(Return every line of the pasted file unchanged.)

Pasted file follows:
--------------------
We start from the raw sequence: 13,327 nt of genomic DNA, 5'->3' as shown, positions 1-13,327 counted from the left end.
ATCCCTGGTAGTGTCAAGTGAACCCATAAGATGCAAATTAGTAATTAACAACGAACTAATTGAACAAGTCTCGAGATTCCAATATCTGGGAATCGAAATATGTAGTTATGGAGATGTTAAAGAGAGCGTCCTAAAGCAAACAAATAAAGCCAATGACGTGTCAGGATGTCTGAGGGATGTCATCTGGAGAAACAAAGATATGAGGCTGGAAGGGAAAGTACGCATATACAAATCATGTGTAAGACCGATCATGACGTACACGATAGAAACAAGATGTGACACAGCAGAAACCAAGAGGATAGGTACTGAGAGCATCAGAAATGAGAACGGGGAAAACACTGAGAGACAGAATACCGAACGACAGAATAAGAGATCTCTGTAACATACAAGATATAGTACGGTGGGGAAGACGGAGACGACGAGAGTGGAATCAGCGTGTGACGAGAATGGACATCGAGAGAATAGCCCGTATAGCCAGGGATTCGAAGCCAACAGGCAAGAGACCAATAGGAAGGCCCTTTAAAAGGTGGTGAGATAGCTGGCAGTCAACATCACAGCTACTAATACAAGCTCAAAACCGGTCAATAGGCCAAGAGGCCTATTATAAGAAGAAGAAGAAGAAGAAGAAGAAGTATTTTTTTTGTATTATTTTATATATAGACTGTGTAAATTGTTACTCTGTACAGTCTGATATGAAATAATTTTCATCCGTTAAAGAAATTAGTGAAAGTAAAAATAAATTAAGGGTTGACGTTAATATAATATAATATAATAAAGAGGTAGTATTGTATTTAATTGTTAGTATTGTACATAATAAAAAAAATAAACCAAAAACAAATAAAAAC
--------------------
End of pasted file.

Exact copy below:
We start from the raw sequence: 13,327 nt of genomic DNA, 5'->3' as shown, positions 1-13,327 counted from the left end.
ATCCCTGGTAGTGTCAAGTGAACCCATAAGATGCAAATTAGTAATTAACAACGAACTAATTGAACAAGTCTCGAGATTCCAATATCTGGGAATCGAAATATGTAGTTATGGAGATGTTAAAGAGAGCGTCCTAAAGCAAACAAATAAAGCCAATGACGTGTCAGGATGTCTGAGGGATGTCATCTGGAGAAACAAAGATATGAGGCTGGAAGGGAAAGTACGCATATACAAATCATGTGTAAGACCGATCATGACGTACACGATAGAAACAAGATGTGACACAGCAGAAACCAAGAGGATAGGTACTGAGAGCATCAGAAATGAGAACGGGGAAAACACTGAGAGACAGAATACCGAACGACAGAATAAGAGATCTCTGTAACATACAAGATATAGTACGGTGGGGAAGACGGAGACGACGAGAGTGGAATCAGCGTGTGACGAGAATGGACATCGAGAGAATAGCCCGTATAGCCAGGGATTCGAAGCCAACAGGCAAGAGACCAATAGGAAGGCCCTTTAAAAGGTGGTGAGATAGCTGGCAGTCAACATCACAGCTACTAATACAAGCTCAAAACCGGTCAATAGGCCAAGAGGCCTATTATAAGAAGAAGAAGAAGAAGAAGAAGAAGTATTTTTTTTGTATTATTTTATATATAGACTGTGTAAATTGTTACTCTGTACAGTCTGATATGAAATAATTTTCATCCGTTAAAGAAATTAGTGAAAGTAAAAATAAATTAAGGGTTGACGTTAATATAATATAATATAATAAAGAGGTAGTATTGTATTTAATTGTTAGTATTGTACATAATAAAAAAAATAAACCAAAAACAAATAAAAAC